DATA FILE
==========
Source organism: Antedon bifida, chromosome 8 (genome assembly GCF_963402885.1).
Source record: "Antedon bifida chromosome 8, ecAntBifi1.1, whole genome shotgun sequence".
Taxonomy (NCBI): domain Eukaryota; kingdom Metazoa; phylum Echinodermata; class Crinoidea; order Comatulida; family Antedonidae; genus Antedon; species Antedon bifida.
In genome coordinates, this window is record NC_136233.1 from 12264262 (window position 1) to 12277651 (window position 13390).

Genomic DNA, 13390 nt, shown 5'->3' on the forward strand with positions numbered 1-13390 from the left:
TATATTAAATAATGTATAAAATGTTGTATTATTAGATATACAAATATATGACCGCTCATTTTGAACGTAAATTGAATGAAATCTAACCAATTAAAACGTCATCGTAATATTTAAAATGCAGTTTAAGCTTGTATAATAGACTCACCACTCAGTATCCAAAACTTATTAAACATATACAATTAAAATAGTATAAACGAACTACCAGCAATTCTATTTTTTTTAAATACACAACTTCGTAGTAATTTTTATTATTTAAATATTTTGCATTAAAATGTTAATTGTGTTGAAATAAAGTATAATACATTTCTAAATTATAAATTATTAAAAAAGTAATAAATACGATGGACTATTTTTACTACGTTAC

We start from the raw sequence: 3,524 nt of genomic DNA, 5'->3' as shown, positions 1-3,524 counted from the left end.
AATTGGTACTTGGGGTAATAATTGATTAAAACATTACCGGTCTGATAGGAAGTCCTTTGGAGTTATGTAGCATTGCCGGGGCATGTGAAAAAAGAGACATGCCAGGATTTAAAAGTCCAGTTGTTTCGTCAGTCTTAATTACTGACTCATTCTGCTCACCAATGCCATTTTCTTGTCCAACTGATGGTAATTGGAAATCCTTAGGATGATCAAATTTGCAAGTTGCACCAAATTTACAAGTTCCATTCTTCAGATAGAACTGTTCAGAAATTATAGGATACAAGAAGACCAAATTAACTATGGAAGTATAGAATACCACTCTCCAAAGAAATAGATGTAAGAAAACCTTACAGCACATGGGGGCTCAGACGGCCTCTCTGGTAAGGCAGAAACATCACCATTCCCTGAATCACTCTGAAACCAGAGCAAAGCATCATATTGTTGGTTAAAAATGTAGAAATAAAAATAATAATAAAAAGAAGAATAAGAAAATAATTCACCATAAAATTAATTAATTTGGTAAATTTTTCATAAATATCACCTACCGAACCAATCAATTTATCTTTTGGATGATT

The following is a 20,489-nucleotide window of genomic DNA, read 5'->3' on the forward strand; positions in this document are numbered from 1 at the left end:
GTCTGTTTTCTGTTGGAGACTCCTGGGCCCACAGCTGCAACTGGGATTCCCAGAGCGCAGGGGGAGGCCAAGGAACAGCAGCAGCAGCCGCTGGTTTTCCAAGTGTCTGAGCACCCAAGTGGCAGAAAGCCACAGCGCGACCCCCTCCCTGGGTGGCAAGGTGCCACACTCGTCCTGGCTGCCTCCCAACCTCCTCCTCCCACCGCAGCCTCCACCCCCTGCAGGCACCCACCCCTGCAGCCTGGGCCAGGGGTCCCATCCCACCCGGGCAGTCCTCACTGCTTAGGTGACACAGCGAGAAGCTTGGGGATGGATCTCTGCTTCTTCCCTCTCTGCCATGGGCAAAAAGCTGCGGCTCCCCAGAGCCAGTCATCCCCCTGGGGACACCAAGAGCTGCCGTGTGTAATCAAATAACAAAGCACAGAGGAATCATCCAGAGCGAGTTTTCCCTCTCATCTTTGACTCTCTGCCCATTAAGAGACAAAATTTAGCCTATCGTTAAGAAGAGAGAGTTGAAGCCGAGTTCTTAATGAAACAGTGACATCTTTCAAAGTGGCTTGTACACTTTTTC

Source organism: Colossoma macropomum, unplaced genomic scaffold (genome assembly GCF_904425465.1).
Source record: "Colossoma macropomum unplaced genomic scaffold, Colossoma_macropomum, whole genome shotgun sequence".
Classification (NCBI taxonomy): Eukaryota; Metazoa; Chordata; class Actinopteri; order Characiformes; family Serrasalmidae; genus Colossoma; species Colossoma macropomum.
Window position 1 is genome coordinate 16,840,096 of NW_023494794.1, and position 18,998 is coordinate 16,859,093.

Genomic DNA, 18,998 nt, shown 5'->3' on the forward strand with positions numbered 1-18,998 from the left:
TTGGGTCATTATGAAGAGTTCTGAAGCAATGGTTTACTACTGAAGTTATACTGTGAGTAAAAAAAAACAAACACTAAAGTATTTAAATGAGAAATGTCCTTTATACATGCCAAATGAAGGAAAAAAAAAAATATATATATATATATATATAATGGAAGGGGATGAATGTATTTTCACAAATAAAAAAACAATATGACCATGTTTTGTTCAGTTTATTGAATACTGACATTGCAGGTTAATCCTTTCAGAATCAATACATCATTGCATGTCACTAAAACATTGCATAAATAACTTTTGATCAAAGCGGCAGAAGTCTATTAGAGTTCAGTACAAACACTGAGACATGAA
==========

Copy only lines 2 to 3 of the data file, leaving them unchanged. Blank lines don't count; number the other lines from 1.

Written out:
Source record: "Antedon bifida chromosome 8, ecAntBifi1.1, whole genome shotgun sequence".
Taxonomy (NCBI): domain Eukaryota; kingdom Metazoa; phylum Echinodermata; class Crinoidea; order Comatulida; family Antedonidae; genus Antedon; species Antedon bifida.